I recently received an email asking how we recorded sermons at Toongabbie Anglican Church. This article provides the details of the setup we use.
As yet, we are not publishing audio files on our web-site, so I can’t link to the results of this setup – this will hopefully change when the site is re-designed.
At the source, we have a wooden lecturn. I mention the lecturn because it is at a good height, allowing the lecturn microphone to be left in place for any preacher, leader or speaker. The lecturn microphone we use is an EV(Electro-Voice) PolarChoice. The “choice” is the ability to switch between pick-up patterns. We use the standard directional setting. The microphone requires Phantom Power, which is provided through the mixer – if your mixer doesn’t provide phantom power, you can get a little black box that connects in-line to provide the power.
The signal travels through the multi-core to the Yamaha MX20/6 mixer. The MX20/6 is a simple, relatively inexpensive mixer, that provides a good set of features. Apart from sending the audio from the lecturn to the main stereo output, we also send it to Group 4. The Group 4 master level remains up all the time. The Group 4 output on the mixer is cabled to the input of the soundcard on a Windows PC that sits next to the mixer at the back of the church.
The Windows PC is a basic desktop machine, the only special feature being a dual-head video card to allow the use of Presenter view in PowerPoint. Presenter view allows the operator to have a control panel for the presentation being displayed. The second video output is sent (via a VGA extender) from the back of the church to the front to feed the video projector.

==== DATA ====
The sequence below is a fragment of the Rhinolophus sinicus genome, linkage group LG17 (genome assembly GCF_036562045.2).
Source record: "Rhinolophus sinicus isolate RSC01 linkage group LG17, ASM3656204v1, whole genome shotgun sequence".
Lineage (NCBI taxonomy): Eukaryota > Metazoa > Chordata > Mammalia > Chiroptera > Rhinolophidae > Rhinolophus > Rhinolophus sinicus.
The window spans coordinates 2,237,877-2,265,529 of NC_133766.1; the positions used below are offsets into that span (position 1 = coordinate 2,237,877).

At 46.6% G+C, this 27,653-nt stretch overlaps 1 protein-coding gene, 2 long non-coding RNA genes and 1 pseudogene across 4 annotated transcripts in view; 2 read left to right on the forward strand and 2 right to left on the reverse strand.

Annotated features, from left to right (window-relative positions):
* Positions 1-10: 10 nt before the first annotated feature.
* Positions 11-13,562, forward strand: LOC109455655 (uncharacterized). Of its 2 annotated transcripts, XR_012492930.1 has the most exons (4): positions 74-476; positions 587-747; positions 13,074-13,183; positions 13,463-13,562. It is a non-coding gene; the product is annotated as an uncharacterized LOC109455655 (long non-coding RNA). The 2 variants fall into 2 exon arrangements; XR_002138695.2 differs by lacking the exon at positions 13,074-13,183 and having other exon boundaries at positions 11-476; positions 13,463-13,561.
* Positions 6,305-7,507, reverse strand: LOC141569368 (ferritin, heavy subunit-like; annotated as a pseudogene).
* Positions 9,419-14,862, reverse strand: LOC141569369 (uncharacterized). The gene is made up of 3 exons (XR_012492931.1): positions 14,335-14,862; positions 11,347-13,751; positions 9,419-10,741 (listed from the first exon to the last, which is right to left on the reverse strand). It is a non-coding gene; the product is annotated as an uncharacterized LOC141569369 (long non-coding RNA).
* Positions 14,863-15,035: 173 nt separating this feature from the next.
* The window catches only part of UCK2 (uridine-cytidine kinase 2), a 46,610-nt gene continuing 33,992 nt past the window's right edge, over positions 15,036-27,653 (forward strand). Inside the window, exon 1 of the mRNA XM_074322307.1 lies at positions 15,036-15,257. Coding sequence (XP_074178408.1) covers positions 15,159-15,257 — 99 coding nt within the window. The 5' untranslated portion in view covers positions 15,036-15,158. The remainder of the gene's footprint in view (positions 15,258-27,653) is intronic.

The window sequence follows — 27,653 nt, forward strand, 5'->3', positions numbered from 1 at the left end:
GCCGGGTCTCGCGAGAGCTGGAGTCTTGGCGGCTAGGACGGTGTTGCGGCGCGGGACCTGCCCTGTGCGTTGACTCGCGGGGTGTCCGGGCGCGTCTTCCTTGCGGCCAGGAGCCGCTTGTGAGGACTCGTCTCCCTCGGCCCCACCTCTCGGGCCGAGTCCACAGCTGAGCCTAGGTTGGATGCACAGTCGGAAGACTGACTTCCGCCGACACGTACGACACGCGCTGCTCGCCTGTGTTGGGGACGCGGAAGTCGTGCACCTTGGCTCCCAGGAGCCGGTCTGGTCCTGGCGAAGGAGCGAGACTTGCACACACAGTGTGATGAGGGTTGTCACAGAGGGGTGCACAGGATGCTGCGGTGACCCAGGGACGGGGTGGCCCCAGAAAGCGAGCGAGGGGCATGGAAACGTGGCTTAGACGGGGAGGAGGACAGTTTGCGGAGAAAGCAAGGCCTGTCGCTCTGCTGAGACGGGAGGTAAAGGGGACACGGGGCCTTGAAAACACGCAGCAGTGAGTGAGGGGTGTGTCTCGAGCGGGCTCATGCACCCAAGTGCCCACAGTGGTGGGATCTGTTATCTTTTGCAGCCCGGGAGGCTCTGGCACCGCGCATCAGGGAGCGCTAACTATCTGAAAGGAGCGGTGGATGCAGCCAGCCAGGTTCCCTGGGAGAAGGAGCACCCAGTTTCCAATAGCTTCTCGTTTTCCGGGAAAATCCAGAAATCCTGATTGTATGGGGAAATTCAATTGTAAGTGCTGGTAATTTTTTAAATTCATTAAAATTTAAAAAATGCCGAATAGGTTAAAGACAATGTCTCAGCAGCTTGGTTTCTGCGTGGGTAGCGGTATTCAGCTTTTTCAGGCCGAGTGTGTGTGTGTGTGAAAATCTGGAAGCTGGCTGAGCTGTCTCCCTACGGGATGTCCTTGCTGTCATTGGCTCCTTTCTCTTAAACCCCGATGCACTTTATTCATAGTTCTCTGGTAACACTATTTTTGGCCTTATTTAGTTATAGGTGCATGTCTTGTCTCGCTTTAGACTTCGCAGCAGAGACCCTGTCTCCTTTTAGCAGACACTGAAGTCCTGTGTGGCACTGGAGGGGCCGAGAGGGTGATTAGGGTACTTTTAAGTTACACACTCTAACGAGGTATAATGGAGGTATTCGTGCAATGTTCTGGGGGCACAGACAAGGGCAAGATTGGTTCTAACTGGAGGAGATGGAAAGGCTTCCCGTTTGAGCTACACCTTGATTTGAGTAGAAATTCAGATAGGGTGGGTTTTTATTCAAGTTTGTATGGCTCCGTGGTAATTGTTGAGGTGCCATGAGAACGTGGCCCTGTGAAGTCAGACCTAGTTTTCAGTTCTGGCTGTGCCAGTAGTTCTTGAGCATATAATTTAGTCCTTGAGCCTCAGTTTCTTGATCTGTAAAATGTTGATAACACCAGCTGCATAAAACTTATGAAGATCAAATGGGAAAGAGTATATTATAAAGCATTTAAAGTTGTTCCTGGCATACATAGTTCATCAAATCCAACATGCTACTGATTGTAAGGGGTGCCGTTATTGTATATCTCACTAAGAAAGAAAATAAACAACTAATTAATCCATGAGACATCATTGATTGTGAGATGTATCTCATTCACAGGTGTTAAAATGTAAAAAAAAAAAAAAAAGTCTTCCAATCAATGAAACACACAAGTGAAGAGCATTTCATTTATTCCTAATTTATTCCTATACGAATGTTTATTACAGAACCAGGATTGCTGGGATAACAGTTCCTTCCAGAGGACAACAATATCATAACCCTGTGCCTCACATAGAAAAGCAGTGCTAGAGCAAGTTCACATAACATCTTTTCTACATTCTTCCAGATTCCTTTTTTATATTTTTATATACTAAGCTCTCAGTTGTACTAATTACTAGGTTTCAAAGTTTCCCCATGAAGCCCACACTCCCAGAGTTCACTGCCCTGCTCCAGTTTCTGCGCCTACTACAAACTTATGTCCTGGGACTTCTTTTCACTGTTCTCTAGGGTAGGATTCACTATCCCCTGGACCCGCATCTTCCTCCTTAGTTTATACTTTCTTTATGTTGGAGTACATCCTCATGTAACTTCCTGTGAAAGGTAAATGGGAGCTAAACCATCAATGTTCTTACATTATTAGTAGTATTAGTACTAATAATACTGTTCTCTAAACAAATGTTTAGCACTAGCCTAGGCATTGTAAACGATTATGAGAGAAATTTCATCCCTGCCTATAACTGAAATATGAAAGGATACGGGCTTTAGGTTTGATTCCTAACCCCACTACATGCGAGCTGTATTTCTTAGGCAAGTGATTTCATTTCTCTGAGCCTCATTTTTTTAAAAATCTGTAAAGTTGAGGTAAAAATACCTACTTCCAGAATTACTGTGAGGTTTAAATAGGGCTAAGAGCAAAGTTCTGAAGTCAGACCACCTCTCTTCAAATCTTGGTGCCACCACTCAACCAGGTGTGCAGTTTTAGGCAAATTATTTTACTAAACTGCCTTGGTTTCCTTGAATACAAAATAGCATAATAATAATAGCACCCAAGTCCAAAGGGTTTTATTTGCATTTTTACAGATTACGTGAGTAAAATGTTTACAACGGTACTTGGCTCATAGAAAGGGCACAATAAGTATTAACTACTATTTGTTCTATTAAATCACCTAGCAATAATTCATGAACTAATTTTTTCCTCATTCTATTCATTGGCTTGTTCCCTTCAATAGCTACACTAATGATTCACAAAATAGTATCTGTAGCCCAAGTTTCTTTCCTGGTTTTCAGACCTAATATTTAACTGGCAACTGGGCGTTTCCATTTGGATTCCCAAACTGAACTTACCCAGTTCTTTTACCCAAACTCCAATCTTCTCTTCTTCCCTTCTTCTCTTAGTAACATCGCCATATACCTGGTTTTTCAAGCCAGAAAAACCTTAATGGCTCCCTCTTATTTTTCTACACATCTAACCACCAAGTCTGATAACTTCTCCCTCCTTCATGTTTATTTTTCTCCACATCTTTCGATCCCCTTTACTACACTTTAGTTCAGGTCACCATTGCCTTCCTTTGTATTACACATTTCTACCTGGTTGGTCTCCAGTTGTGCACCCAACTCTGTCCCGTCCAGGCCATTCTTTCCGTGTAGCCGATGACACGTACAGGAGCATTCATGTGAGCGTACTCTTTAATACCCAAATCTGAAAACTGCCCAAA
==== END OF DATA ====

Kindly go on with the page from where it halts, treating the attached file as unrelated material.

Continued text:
To record the audio, we use HarddiskOgg. This program is exceptional for this application for a number of reasons:
- Automatic file numbering – the operator does not need to worry about setting a filename.
- Normalization amplifies the input signal to a constant volume. This is handy for a lecturn situation where the preacher may move around.
- Command Line Mode. In our church there are a number of technicians and engineers (best generalised as nerds) – the guy who recommended this program quickly sold it’s virtues when he put together two little scripts to take advantage of the command line mode. We happened to have a Microsoft multimedia keyboard connected to this computer. This keyboard has a number of additional keys for Internet related activities. However, in our case two of the keys have been associated to the recording activity. The “Forward” key sets the program to record, using parameters set through the command line. To start recording the operator simply presses the Forward key. The program begins recording and automatically minimises to the system tray – this is particularly nice because it does not take away focus from the PowerPoint presentation running at the same time. This is important because the operator is not necessarily controlling the PowerPoint presentation, often the preacher or leader will be controlling remotely. For the remote to operate, the PowerPoint presentation must retain focus. The “Stop” key is obviously set to stop the recording.
We have three meetings on a Sunday, two are usually recorded. With this setup, one person has a small task on Sunday night of copying the two audio files for that day from the directory where the recording program dumps them to a directory for the relevant meeting. At the same time he renames the files to make them a little more readable (e.g. including the sermon title and preacher’s initials).
So there you have it, source to end product. Members wanting a recording of a sermon can simply ask one of the sound/PowerPoint operators, who can make a copy to CD-ROM on the same machine.
This machine has access to the internet through a broadband connection shared between the minister’s residences and the church building. In the future, the operator will simply upload the file to our web-site, and check a box on the web-site admin pages to indicate that an audio version is available (in addition to the normal text versions). What format we use for the web-site will still need to be considered. Will we stream the audio, make it downloadable or both?